Gifts and Medicaid

Everyone likes receiving gifts, and the birthday card or holiday card filled with money is definitely a lot of people’s favorite gift. While we might enjoy seeing the looks of joy on the faces of our loved ones, we need to be careful in giving away our money if we think we may one day wish to apply for Medicaid. This is because giving away your money can, in fact, affect your eligibility to receive benefits.

According to federal Medicaid law you will be ineligible for a period of time if you transfer certain assets within five years before applying to receive benefits. This period of time is known as a “look back period” and it can trigger a transfer penalty. This transfer penalty is dependent upon how much money you have transferred. Keep in mind that even smaller transfers can affect your eligibility. While Medicaid allows someone to transfer up to $14,000 a year (as of 2015) without having to worry about paying a gift tax, Medicaid doesstill treat that gift as a transfer.

Another thing to keep in mind is that any transfer you make, however innocent it may be, will be put under a microscope by Medicaid. For instance, they don’t have an exception for gifts to charities, so if you plan on giving money to a charity, keep in mind that it could affect your Medicaid eligibility later on. In the same way, gifts for things like holidays, weddings, birthdays and graduations could all cause a transfer penalty. Even if you buy something for a friend or relative, doing that could result in a penalty.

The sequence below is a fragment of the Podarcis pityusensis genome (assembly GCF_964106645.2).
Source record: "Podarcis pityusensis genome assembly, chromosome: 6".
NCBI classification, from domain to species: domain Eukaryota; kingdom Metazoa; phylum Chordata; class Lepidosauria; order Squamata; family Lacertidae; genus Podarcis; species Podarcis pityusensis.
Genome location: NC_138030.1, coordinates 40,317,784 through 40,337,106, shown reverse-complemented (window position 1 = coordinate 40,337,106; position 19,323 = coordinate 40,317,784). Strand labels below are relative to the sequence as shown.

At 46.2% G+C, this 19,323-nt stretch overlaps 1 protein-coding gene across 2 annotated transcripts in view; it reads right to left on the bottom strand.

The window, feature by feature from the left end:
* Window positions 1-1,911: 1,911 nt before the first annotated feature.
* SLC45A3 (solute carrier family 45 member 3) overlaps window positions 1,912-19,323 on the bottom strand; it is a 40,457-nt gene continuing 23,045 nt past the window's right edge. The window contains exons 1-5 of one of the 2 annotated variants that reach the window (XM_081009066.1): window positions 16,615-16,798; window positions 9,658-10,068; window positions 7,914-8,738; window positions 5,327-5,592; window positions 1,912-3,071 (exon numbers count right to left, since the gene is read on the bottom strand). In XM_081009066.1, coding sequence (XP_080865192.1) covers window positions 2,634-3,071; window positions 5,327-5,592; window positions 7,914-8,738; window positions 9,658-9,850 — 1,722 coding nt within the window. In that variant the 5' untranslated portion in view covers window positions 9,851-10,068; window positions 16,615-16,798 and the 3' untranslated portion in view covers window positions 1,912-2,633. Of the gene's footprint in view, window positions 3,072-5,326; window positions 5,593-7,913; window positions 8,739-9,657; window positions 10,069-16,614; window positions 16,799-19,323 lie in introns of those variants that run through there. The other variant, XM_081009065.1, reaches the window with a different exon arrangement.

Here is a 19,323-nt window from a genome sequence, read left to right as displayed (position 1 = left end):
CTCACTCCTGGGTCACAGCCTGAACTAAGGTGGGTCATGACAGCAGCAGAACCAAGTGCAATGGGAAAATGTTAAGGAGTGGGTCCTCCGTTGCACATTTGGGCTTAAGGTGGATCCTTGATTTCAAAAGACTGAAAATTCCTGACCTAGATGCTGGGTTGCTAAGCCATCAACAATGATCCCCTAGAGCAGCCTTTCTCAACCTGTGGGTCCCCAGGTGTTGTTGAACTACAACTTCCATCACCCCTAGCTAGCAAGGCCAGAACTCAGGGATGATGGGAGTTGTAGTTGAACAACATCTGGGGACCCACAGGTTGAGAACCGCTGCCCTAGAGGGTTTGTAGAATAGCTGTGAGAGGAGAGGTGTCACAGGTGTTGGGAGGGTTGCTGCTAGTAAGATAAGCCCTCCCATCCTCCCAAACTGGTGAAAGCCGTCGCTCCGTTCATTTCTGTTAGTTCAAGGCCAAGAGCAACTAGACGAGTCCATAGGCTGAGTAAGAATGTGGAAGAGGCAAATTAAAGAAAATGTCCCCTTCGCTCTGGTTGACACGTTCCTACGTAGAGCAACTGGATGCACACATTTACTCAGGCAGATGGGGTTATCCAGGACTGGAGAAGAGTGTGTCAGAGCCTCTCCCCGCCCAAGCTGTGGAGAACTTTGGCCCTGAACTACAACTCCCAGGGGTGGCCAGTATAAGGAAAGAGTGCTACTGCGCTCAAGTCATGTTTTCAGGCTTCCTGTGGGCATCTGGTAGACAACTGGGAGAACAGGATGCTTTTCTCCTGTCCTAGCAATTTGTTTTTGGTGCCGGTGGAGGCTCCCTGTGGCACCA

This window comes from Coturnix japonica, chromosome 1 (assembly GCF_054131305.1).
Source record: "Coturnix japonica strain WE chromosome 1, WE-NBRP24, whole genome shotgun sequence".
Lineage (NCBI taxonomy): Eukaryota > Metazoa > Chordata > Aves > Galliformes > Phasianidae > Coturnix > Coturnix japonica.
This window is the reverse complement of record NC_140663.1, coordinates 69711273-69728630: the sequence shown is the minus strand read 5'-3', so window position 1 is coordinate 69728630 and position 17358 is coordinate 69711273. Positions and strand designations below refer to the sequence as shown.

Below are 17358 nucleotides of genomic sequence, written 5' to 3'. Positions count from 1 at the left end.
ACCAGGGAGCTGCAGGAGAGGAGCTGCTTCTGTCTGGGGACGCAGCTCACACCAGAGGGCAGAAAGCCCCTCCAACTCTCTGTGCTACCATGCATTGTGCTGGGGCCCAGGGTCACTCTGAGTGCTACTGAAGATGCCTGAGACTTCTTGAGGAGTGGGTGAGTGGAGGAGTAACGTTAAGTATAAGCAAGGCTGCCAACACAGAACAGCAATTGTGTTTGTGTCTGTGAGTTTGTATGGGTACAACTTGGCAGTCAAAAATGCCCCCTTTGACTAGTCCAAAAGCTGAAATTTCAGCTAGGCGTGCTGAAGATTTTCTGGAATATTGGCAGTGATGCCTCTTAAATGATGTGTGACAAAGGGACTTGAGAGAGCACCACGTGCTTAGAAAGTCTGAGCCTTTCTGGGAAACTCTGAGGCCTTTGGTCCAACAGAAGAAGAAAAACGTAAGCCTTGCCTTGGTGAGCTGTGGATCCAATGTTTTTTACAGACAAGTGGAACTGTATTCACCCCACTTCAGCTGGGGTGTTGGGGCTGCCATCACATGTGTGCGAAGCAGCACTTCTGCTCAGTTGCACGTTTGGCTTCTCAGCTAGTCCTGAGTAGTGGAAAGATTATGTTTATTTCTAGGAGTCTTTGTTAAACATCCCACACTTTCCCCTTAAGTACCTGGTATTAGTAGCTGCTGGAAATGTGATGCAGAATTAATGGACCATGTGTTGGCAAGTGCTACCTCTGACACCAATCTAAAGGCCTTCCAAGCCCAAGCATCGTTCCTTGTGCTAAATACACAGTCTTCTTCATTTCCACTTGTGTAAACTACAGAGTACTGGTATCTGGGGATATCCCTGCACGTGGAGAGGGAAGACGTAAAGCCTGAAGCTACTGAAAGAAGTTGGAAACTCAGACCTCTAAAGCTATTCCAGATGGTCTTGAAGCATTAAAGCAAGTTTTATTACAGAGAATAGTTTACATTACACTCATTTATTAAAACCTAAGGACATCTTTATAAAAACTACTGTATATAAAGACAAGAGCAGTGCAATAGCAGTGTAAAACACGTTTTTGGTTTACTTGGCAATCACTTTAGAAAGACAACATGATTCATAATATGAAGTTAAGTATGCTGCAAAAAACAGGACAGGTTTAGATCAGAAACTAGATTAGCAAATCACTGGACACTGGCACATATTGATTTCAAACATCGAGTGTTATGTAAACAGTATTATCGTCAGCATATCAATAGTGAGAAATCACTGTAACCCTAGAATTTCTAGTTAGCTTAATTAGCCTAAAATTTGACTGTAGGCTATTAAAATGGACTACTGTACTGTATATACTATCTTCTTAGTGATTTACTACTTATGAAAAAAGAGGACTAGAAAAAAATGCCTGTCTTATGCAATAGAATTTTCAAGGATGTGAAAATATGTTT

If you spend a large amount of cash at one time or even over time, then that may prompt the state to ask for documentation that would show how was spent. If you sell an asset, and you do not have documentation that shows you received the fair market value in return for the asset you transferred or sold, you may be at risk for a transfer penalty. This rule would prevent someone from selling a valuable asset for “$1.00” to a family member or friend, in an effort to become Medicaid eligible.

While it’s true that most transfers are indeed penalized, there are some which are exempt. Even when you’ve gone into a nursing home, you can still transfer assets to the following people without having to go through a period of Medicaid ineligibility:

  • Your spouse
  • Your child who is blind or permanently disabled
  • A trust for the sole benefit of anyone under the age of 65 who is permanently disabled

Also, you can transfer your home to the following people (as well as those individuals listed above):

  • Your child who is under the age of 21
  • Your child who has lived in your house for a period of at least two years before you moved into a nursing home and who helped provide you with care that enabled you to stay home during that time.
  • A sibling who already has an equity interest in your house and has lived there for at least a year before you moved into a nursing home

As a rule, you’ll want to check with your elder law attorney before you start giving away any assets or property to make sure it won’t interfere with your Medicaid eligibility.